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Time Out says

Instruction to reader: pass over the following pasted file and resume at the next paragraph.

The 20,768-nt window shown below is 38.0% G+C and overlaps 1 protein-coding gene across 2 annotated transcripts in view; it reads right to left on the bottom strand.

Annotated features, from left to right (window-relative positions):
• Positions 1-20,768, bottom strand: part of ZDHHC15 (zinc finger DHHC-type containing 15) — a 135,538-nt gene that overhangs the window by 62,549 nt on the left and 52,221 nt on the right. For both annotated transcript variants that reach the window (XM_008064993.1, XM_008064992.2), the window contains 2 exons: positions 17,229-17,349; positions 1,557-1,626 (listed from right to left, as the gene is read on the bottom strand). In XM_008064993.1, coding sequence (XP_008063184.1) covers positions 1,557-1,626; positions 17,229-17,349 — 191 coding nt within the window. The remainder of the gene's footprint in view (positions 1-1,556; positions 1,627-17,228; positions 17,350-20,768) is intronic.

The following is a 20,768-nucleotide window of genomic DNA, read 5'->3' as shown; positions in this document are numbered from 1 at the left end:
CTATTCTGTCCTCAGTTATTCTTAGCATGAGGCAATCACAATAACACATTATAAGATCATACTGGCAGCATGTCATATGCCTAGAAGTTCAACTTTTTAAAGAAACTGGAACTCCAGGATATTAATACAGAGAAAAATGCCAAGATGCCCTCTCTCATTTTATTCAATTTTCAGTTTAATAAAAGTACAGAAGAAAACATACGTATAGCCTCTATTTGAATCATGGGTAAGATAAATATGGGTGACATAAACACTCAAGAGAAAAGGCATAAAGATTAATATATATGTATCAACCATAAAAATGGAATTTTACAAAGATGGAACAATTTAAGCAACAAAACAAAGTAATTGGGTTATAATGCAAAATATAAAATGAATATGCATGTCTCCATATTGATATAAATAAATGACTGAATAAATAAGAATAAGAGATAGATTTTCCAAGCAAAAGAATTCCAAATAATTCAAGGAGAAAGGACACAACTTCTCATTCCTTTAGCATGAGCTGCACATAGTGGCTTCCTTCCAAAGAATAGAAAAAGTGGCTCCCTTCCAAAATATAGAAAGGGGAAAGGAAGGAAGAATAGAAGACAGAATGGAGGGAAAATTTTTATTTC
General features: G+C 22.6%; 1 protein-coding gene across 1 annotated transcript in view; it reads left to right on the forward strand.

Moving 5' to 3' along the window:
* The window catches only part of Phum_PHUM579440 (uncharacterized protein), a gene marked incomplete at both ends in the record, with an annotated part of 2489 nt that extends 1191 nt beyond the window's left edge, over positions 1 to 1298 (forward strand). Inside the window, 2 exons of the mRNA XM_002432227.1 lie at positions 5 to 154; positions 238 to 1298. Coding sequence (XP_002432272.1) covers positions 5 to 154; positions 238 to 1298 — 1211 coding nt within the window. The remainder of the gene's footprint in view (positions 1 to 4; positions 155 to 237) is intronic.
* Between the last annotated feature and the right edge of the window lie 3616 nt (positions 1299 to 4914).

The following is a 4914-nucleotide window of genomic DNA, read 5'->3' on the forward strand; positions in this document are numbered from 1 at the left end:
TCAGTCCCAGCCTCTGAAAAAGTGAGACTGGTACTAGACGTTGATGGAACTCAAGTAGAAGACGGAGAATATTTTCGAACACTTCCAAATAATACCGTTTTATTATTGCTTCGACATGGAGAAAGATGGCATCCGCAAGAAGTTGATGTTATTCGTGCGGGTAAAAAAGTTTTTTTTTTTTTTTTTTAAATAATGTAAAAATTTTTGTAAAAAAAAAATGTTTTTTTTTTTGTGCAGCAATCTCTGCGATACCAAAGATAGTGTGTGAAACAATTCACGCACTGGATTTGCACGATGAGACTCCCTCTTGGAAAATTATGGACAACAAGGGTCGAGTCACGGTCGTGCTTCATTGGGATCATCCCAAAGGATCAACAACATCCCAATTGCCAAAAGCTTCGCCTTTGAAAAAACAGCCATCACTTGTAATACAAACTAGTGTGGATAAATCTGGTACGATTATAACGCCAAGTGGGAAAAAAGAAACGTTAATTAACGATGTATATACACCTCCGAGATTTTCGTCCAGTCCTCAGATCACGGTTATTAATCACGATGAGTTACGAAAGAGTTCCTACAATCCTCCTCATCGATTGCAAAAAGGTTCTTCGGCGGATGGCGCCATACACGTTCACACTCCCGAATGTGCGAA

This product of the factory of youth, written and directed by first-timer Cameron Crowe, sports the intelligence and humanity of producer James L Brooks (Terms of Endearment, Broadcast News) like a buttonhole on a blind date. It's a relief to find characters with dignity in this context: Mahoney, in particular, relishes the opportunity to play an adult with some depth to him. Essentially though, it is teen romance time. Ione Skye is a (very) straight 'A' student, and John Cusack an easygoing kid who thinks his future might be in kickboxing. They fall for each other. The love story is as old-fashioned as the jokes are old hat, but Crowe's amusing script and unforced direction allow the actors to develop reasonably authentic characters from stereotypical roles ... and the Cusacks are something special. Joan, who in Working Girl and Stars and Bars wiped the floor with everyone in sight, gently underplays in a cameo to her brother John, whose quiet integrity and oddball personality tap the charm of a jive-talking Jimmy Stewart. We are always growing up with American teenagers at the movies; at least these two are coming of age.